Gard Services regularly receives questions and approaches from members about clausing bills of lading. Often, decisions have to be made quickly. The vessel is about to load the cargo, or has already loaded part cargo. The owners are often under pressure from the shippers or charterers, or both, to issue or agree to the issue of clean bills, although the master is not satisfied that the cargo is indeed in "apparent good order and condition".
Full and detailed advice on this problem is contained in the Gard Guidance on Bills of Lading. Nevertheless, Gard Services is always happy to deal with individual enquiries.
A recent case which was heard by the English Admiralty Court shows how difficult it can be for the master to clause the bill of lading in circumstances where he is under pressure from all sides and explains the test with which a master must comply when considering when and how to clause a bill. The vessel in question was the DAVID AGMASHENEBELI. Judgment was given in July this year.1
The David Agmashenebeli - QBD (Admlty Ct) (Colman J) - 31st May 2002. LMLN 591 of 11th July 2002.
The vessel, a 1987-built bulk carrier, was chartered by her owners under the well-known New York Produce Exchange (NYPE) form of time charter. Clause 8 said that the charterers were to:"load, stow and trim and discharge the cargo at their expense under the supervision and responsibility of the Captain, who is to sign, if required to do so by charterers, Bills of Lading for cargo as presented, in conformity with Mate's or Tally Clerk's receipts."
In April 1995, a Singapore-based company bought a quantity of urea in bulk at Kotka, Finland. The supplier was named as a Russian company, so it is perhaps logical to assume that the urea originated in Russia. The specification of the cargo described it as "white colour, free flowing, free from contamination, prilled form, treated against caking, free from harmful substances".
A few days later, the Singapore company re-sold the cargo to a Hong Kong company. Under the terms of the re-sale, the cargo was to be delivered to a port in Southern China. The letter of credit required that, amongst other documents, a full set of "clean on board" bills of lading were to be presented.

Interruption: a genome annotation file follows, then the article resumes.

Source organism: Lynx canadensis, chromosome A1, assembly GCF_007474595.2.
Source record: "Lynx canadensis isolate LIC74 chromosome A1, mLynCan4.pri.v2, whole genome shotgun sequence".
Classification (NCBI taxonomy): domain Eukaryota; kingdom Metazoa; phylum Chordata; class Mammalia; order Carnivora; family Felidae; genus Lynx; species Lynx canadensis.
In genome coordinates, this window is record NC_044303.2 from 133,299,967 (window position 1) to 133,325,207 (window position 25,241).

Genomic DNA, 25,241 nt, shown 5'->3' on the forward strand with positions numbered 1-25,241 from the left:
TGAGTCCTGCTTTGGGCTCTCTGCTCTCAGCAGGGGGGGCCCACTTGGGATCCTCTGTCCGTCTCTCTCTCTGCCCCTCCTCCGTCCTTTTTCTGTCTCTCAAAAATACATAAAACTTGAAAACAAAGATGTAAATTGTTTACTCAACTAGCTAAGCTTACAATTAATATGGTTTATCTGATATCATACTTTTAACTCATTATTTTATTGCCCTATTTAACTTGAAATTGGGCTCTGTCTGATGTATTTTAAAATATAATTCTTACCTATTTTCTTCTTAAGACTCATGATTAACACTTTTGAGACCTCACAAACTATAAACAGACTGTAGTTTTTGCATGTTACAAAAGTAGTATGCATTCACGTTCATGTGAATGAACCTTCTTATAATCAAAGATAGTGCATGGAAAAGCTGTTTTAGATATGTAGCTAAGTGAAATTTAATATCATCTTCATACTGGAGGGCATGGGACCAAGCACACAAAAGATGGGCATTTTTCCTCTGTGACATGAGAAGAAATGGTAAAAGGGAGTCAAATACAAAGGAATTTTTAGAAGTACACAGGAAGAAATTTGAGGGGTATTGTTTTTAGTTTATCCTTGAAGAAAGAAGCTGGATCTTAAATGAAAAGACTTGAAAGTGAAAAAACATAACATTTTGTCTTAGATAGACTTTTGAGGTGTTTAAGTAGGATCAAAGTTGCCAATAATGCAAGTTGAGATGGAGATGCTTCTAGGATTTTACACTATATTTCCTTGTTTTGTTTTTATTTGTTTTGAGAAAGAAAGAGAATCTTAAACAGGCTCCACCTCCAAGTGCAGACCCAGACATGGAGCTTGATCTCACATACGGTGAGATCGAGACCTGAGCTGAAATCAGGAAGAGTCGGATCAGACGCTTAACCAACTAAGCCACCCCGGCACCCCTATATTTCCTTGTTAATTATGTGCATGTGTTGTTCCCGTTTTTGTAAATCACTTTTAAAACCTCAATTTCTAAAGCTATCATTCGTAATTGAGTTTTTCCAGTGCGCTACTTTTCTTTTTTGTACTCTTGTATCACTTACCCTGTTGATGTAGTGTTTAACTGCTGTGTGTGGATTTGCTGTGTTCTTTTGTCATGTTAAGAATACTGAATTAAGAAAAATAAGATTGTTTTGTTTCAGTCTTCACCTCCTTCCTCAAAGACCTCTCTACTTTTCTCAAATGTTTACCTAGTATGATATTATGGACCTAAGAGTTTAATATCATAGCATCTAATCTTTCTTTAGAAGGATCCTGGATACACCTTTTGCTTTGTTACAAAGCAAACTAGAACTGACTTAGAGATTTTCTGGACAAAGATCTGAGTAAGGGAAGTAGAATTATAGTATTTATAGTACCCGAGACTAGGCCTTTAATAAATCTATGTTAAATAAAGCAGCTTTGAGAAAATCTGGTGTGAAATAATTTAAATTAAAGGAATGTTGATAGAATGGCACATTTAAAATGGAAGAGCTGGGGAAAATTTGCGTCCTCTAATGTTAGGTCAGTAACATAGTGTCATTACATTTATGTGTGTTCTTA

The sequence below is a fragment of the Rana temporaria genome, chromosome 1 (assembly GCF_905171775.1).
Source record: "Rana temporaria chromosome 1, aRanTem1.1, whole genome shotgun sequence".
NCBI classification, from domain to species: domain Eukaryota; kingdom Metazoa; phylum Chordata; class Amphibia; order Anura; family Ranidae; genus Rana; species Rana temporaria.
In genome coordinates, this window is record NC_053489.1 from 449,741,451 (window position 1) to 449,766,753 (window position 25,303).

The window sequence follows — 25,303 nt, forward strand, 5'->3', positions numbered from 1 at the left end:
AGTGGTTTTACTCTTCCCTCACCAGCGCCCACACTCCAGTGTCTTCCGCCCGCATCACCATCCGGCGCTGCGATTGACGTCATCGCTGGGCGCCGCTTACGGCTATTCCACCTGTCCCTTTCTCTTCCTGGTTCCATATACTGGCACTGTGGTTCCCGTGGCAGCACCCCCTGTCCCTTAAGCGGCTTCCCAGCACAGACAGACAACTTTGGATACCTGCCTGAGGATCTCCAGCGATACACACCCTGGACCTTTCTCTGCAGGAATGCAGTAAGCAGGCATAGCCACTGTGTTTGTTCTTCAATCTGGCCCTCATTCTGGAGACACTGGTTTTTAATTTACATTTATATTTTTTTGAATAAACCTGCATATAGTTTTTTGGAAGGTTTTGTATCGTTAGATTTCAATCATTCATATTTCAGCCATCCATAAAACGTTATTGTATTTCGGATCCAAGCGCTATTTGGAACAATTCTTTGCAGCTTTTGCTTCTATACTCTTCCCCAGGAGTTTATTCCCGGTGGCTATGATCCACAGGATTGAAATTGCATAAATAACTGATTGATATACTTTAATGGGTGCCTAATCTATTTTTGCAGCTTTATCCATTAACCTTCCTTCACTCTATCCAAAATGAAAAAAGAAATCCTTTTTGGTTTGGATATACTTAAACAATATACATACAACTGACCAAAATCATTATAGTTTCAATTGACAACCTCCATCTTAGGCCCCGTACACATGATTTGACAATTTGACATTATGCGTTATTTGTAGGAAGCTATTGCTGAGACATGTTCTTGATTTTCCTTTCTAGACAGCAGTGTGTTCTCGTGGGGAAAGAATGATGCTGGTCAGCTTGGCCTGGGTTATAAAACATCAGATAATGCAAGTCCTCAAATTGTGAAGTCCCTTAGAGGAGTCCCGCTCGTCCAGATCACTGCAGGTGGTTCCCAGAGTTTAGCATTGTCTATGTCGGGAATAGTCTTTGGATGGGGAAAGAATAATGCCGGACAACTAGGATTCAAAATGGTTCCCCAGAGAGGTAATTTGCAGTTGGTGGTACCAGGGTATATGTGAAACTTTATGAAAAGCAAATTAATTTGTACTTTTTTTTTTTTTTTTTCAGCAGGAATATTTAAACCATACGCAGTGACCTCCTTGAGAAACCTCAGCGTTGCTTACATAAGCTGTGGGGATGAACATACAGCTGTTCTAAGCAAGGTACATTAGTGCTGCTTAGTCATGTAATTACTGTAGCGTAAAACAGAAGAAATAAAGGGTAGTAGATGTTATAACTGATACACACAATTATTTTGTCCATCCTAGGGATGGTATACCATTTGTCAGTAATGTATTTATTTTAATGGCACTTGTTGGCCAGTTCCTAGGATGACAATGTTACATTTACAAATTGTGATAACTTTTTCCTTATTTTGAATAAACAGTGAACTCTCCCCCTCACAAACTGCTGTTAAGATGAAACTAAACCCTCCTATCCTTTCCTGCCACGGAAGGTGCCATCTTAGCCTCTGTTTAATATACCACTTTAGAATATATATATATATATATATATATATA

The Singapore company also arranged for the vessel to be sub-chartered, on a voyage charter basis, to a company in Riga. Interestingly, the voyage charter contained the following clause, which was not in the head (time) charter:
"Under supervision of independent surveyor together with Master/Officers' assistance no damaged cargo to be loaded into the holds. If such fact will take place Master has the right to stop loading but Charterers and Shippers to be immediately informed to arrange removing of any contaminations for Charterers' expenses/time."
Finally and later that month, the Hong Kong company re-sold the cargo to a Chinese company.
The vessel was instructed to load the urea at Kotka, where she arrived towards the end of April 1995. Before loading started, there was a dispute as to whether the holds were clean enough to receive the cargo after the previous cargo of coal. This was resolved by the owners agreeing that the master would issue clean mate's receipts and bills of lading, plus a letter of indemnity to the Singapore company in relation to loss or damage which they might sustain as a result of the cargo being loaded into "unclean" holds. In fact, the master did not issue such a letter. Nevertheless, loading started.
However, the problems had only just begun. Within a few hours of the start of loading, the master informed all parties that the cargo contained rust, plastic and other contaminants and was "of a dirty colour". A letter of protest was issued and sent to the time charterers and the Singapore company. Some two weeks later, the shipowners' local agents issued a mate's receipt claused as follows: "cargo discoloured also foreign materials eg plastic, rust, rubber, stone, black particles found in cargo".
The day after, the Singapore company, to whose order the cargo was consigned in the mate's receipt, informed the shipowners, time charterers and voyage charterers that no freight would be paid unless a clean mate's receipt was issued. Nevertheless, in mid-June, the bills of lading were signed by the shipowners on behalf of the master. They were claused in the same terms as the mate's receipt.
Needless to say, the claused bills presented problems to those involved in the sale and purchase of the cargo, but all concerned managed to agree a solution whereby the cargo was discharged at the end of June. The market price of urea had fallen during the voyage and the Chinese receivers were prepared to accept the cargo only if a reduced price was agreed. It was.
Although discharge had started towards the end of June, it was not completed for another two months. A few days before the completion of discharge, the receivers alleged that the cargo was water-damaged and contaminated by coal dust and rust. In contrast, an inspection report prepared a few days after discharge indicated that the cargo was in normal condition, free-flowing and white in colour and suggested that the contamination and discolouration had been caused by the unclean condition of the vessel's holds. Some 280 MT, or about 8 per cent of the total cargo, was considered to be damaged. This report said that the inspector found "no evidence of foreign materials such as plastic, rubber and stone as mentioned in the master's remarks in the bill of lading".
The Singapore company brought a claim against the shipowners for their losses. At the heart of the dispute was the question of the duty in law resting on a master when clausing a bill of lading. The claimants argued that, pursuant to Article III Rule 3 of the Hague-Visby Rules (which both sides agreed applied), the duty stipulated in that Rule on the master to show the apparent order and condition of the cargo was unqualified or absolute. In other words, the master had to take more than "reasonable care" in clausing the bill. They further argued that there was an implied contractual term, or a duty of care in tort, to exercise reasonable care that the bills of lading accurately reflected the apparent order and condition of the cargo.